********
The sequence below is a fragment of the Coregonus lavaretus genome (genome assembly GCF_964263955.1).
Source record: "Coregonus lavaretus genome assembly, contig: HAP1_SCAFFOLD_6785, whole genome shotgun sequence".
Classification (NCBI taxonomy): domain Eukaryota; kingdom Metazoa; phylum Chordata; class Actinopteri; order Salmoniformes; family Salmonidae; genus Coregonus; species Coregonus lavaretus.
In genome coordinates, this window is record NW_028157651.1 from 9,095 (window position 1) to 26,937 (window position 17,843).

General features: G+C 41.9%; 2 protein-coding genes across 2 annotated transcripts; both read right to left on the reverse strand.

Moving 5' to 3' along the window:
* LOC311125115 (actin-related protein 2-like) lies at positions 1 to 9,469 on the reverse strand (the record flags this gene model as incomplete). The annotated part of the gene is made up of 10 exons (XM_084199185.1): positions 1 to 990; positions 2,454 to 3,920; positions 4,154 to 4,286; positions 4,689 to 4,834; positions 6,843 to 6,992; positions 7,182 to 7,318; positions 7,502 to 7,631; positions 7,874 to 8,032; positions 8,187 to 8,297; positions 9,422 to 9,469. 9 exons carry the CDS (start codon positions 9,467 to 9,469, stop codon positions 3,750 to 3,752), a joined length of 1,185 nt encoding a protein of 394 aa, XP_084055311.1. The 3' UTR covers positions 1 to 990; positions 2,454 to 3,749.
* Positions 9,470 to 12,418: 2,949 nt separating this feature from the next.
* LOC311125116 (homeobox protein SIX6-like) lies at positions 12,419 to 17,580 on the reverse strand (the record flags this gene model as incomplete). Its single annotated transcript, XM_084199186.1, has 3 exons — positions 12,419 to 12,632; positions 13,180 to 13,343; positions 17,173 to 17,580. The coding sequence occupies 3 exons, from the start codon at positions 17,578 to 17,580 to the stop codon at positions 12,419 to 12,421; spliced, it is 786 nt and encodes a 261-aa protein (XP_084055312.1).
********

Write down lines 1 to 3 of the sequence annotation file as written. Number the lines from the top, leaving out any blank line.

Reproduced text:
The sequence below is a fragment of the Coregonus lavaretus genome (genome assembly GCF_964263955.1).
Source record: "Coregonus lavaretus genome assembly, contig: HAP1_SCAFFOLD_6785, whole genome shotgun sequence".
Classification (NCBI taxonomy): domain Eukaryota; kingdom Metazoa; phylum Chordata; class Actinopteri; order Salmoniformes; family Salmonidae; genus Coregonus; species Coregonus lavaretus.